by Kevin McGahey • January 27, 2021
A stored procedure is SQL code that you can save and reuse. Stored procedures provide many advantages such as performance advantages due to them being compiled once, grouping SQL statements allows them to be executed in a single call to improve response time, and increase your team’s productivity since they no longer have to write redundant code. In PostgreSQL 11 PROCEDURE was introduced as a new schema object, previously there was no native support for stored procedures. This now gives PostgreSQL users the ability to utilize this widely popular database at scale. In this blog we will explore how to create, execute, and modify stored procedures within PostgreSQL.
Throughout our examples we will be using the Pagila example data set so you can follow along. First we can start off with inserting data with a simple stored procedure. To do so we will need some additional information regarding the data types to abide by the schema. We can run the following command to list all the columns and their corresponding types that we will use for reference.
We will then be adding a new record to the “staff” table with the stored procedure name of “sample_staff_insert”. The create command will look like the one shown below by giving it a name, the columns data types, and the values we will fill in.
CREATE PROCEDURE sample_staff_insert(_first_name text, _last_name text, _address_id smallint, _email text, _store_id smallint, _active boolean, _username text, _password text) LANGUAGE SQL AS $BODY$ INSERT INTO staff(first_name, last_name, address_id, email, store_id, active, username, password) VALUES(_first_name, _last_name, _address_id, _email, _store_id, _active, _username, _password); $BODY$;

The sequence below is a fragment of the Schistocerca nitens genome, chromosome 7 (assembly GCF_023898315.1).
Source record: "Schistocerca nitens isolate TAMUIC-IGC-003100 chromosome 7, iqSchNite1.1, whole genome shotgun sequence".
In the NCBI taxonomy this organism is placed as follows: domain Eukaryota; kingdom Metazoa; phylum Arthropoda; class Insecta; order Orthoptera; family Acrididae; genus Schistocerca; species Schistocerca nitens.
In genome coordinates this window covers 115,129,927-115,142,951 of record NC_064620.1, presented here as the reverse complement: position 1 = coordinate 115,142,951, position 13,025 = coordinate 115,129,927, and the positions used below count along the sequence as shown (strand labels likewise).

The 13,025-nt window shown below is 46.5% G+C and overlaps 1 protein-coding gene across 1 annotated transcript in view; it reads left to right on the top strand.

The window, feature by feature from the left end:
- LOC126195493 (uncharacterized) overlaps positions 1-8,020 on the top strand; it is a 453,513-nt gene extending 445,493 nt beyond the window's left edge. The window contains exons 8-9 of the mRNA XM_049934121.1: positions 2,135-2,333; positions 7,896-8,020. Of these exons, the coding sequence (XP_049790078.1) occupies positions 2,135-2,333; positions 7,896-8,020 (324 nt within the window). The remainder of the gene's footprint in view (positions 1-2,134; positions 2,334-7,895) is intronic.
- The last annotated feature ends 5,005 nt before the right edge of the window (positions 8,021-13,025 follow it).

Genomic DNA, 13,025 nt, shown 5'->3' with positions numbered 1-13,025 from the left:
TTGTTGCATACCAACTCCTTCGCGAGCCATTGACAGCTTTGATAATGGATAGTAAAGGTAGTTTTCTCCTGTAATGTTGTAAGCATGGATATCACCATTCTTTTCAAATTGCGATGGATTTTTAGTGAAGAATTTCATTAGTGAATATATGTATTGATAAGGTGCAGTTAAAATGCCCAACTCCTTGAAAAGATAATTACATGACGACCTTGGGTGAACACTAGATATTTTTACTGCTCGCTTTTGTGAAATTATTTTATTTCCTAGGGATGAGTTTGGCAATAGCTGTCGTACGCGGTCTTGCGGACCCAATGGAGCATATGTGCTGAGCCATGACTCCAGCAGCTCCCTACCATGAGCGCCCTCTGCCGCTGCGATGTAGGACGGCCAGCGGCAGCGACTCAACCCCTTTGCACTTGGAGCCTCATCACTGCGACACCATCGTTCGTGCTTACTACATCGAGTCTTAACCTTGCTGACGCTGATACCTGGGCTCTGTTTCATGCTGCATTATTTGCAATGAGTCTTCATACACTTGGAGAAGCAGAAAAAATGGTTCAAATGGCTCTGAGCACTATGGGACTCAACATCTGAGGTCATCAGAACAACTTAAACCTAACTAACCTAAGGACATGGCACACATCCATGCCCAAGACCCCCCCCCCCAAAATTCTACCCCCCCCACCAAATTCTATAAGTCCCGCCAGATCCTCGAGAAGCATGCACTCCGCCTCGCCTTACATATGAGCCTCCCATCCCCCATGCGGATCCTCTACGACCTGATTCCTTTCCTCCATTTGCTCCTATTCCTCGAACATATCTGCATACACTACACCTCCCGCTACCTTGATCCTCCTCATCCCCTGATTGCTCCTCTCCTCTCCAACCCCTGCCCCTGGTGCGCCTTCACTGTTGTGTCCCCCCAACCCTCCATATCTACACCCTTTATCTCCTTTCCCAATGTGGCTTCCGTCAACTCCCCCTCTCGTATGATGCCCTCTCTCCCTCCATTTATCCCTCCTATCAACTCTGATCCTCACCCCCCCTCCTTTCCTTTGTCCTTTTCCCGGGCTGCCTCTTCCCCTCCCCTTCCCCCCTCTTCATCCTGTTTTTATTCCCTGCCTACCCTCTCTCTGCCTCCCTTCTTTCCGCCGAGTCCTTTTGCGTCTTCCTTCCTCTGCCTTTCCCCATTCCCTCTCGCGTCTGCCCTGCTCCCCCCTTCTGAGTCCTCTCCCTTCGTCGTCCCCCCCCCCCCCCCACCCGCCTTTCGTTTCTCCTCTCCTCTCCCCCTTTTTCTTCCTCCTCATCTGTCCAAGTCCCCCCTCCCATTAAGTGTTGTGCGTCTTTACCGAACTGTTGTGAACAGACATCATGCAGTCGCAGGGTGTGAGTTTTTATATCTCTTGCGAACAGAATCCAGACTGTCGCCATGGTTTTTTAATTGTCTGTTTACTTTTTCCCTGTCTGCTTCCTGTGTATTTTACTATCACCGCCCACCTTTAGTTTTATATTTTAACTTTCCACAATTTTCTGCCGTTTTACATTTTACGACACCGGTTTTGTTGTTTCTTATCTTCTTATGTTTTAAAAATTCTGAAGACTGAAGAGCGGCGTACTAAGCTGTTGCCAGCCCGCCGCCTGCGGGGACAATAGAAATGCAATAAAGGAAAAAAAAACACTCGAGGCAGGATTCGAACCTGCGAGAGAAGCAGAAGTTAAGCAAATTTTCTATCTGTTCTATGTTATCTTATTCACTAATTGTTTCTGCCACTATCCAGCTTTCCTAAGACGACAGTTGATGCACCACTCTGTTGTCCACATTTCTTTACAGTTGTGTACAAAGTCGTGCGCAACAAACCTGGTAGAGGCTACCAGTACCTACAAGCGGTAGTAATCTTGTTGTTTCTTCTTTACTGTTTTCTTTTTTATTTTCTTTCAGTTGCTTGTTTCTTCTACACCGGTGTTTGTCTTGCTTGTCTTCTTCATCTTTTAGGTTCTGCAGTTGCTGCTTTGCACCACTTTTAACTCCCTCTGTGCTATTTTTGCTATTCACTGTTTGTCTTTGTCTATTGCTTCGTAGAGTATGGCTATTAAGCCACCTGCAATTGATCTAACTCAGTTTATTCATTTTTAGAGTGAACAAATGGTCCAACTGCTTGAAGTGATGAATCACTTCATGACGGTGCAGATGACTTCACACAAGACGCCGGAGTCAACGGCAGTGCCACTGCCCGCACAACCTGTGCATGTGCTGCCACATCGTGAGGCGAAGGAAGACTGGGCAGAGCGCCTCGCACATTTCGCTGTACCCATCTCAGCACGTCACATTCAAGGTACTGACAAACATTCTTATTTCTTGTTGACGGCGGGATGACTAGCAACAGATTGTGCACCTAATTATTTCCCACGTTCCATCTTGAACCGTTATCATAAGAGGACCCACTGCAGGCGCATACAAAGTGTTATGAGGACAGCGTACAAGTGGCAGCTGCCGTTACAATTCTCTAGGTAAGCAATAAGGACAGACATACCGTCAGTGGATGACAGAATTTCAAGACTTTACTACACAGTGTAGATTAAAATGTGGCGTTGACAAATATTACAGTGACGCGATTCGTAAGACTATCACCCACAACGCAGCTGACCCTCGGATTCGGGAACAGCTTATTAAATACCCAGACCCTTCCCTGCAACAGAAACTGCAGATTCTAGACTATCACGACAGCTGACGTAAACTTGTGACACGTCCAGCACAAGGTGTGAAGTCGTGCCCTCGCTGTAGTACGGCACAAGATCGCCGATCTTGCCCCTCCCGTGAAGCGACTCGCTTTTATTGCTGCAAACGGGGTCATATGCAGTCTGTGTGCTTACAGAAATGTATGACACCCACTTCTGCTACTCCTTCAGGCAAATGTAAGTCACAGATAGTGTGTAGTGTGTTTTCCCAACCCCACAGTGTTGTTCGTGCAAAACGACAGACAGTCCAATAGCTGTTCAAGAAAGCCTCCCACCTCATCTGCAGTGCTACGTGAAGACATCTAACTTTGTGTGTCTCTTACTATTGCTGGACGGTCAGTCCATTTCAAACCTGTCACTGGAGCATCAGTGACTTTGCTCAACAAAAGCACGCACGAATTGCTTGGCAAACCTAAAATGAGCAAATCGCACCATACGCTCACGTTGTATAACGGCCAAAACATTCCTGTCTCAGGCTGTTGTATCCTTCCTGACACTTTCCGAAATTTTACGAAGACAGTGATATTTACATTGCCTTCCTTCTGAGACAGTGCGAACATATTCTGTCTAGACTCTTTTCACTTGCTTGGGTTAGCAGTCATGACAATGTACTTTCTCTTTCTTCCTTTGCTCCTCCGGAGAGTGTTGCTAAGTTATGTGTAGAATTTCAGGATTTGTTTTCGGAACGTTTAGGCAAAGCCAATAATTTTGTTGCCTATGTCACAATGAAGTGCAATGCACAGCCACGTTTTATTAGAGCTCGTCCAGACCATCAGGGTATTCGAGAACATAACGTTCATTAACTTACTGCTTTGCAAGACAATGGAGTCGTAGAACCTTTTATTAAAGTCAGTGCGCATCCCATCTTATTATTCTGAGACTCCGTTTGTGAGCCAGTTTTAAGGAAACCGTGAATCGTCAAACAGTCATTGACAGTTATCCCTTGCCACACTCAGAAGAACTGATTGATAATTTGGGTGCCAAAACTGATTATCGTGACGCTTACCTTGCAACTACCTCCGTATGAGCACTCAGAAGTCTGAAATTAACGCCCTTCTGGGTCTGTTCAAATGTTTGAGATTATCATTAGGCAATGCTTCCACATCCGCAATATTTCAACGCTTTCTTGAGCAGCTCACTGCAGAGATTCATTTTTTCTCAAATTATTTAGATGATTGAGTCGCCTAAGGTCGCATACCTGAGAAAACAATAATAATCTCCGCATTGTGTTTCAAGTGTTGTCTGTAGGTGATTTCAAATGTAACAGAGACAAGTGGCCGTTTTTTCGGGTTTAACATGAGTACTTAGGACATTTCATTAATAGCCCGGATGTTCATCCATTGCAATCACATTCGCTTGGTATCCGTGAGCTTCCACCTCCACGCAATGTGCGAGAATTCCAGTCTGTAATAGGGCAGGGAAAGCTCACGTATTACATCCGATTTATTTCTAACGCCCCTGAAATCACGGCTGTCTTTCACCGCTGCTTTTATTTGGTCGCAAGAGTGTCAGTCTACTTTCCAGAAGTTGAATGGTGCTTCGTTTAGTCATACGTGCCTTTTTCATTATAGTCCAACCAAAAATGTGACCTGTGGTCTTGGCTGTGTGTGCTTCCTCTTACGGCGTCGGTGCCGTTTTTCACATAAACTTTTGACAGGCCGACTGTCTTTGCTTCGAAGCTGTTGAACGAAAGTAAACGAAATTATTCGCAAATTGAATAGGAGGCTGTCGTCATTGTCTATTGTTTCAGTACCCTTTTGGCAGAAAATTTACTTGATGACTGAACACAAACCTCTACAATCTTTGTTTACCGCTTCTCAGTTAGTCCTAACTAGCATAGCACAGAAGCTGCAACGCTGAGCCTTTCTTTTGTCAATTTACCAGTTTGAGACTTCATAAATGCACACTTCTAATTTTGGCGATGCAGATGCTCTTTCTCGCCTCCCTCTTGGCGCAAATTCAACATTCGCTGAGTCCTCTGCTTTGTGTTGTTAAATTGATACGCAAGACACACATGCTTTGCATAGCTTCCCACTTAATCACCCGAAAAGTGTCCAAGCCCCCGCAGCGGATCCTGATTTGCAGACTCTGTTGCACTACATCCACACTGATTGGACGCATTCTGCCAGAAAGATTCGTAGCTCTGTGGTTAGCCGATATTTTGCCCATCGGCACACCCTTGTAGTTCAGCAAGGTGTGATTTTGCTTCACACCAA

When you execute the command you should see CREATE PROCEDURE returned letting you know the procedure was created properly.
To view your stored procedures run the following command.
Now that we have established our stored procedure, let’s put it to use! To use our stored procedures we will use CALL, the name of the stored procedure, and then provide the values we want to insert in the “staff” table.
CALL sample_staff_insert('John'::text, 'Snow'::text, 6::smallint, '[email protected]'::text, 2::smallint, 't'::boolean, 'John'::text, '8cb2237d0679ca88db6464eac60da96345513964'::text);
Once successfully executed you will have CALL returned to you letting you know that the record has been added. We can perform the following command to list the staff data ensuring the record was inserted properly.
SELECT * FROM staff;
Connecting your application to Postgres can be a time consuming process. Building the custom API, creating documentation, and securing the connection can lead to a long development cycle. DreamFactory is able to help manage your existing APIs and instantly generate custom REST APIs for your PostgreSQL database while ensuring your data is secure at all times. You can even use your stored procedures via the API with no coding required!
Check out Chapter 3 of our guide and start your free hosted trial of DreamFactory today!
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